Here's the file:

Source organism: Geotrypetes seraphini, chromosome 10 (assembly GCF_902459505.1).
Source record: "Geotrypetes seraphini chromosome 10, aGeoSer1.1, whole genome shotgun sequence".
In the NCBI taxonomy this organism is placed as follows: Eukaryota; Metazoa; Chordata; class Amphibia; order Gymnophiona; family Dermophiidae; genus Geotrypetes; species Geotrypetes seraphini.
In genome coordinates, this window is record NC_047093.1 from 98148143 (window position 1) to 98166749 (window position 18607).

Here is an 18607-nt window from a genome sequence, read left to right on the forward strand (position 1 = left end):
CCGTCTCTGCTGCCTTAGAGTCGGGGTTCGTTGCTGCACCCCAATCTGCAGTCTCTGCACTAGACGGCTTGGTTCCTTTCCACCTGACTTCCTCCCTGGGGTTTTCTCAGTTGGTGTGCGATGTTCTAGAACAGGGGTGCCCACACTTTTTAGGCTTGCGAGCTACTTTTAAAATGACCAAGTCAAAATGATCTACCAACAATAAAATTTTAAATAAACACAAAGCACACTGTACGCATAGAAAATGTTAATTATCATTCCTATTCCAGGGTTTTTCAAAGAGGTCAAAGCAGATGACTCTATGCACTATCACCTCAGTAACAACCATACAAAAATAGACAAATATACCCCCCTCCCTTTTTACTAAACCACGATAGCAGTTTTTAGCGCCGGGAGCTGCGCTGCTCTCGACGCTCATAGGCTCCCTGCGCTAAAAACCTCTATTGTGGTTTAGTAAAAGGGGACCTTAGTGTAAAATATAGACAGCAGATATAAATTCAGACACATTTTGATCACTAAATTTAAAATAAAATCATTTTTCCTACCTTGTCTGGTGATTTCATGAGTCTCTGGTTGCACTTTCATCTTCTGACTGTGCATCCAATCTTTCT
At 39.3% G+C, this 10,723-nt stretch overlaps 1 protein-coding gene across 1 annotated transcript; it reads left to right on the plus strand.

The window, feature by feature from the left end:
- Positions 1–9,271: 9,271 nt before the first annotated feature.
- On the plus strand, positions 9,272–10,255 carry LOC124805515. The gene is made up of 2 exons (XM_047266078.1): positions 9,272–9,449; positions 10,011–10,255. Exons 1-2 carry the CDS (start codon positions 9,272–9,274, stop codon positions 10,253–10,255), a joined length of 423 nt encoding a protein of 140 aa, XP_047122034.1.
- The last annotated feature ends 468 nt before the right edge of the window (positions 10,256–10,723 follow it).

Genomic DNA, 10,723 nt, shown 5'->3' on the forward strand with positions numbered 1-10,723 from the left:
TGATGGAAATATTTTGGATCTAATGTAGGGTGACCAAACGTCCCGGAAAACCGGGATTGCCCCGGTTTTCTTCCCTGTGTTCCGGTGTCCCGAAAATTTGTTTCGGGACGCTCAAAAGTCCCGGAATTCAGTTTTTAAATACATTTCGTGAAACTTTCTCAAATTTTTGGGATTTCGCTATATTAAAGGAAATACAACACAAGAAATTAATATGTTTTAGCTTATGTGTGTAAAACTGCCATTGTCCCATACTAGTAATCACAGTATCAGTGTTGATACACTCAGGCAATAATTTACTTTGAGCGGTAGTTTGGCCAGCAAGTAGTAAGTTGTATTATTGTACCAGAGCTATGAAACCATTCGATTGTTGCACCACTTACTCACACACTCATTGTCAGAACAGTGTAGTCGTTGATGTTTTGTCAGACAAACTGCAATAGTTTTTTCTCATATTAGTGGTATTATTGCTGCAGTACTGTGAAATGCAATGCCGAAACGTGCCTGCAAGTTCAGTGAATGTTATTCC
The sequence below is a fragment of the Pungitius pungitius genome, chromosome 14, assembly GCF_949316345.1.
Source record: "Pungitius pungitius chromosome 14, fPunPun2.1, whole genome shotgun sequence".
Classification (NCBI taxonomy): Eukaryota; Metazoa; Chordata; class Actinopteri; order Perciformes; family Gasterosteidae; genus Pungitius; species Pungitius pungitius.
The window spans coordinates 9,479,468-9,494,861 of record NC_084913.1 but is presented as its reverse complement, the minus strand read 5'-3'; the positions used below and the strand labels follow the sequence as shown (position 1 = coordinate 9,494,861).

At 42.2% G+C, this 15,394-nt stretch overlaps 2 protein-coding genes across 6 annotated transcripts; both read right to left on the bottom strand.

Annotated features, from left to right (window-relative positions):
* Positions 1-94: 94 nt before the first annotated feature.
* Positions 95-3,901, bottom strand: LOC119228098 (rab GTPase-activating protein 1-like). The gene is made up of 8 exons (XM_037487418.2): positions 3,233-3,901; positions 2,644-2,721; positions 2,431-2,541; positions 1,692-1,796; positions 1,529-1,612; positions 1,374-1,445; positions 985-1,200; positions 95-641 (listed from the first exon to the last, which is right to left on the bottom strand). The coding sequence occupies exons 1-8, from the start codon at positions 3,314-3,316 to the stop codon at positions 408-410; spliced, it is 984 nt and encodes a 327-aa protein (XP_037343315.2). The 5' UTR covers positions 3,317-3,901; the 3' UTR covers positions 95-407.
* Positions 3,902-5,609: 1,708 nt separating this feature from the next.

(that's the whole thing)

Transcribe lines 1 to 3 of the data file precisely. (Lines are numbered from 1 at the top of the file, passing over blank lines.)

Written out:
Source organism: Geotrypetes seraphini, chromosome 10 (assembly GCF_902459505.1).
Source record: "Geotrypetes seraphini chromosome 10, aGeoSer1.1, whole genome shotgun sequence".
In the NCBI taxonomy this organism is placed as follows: Eukaryota; Metazoa; Chordata; class Amphibia; order Gymnophiona; family Dermophiidae; genus Geotrypetes; species Geotrypetes seraphini.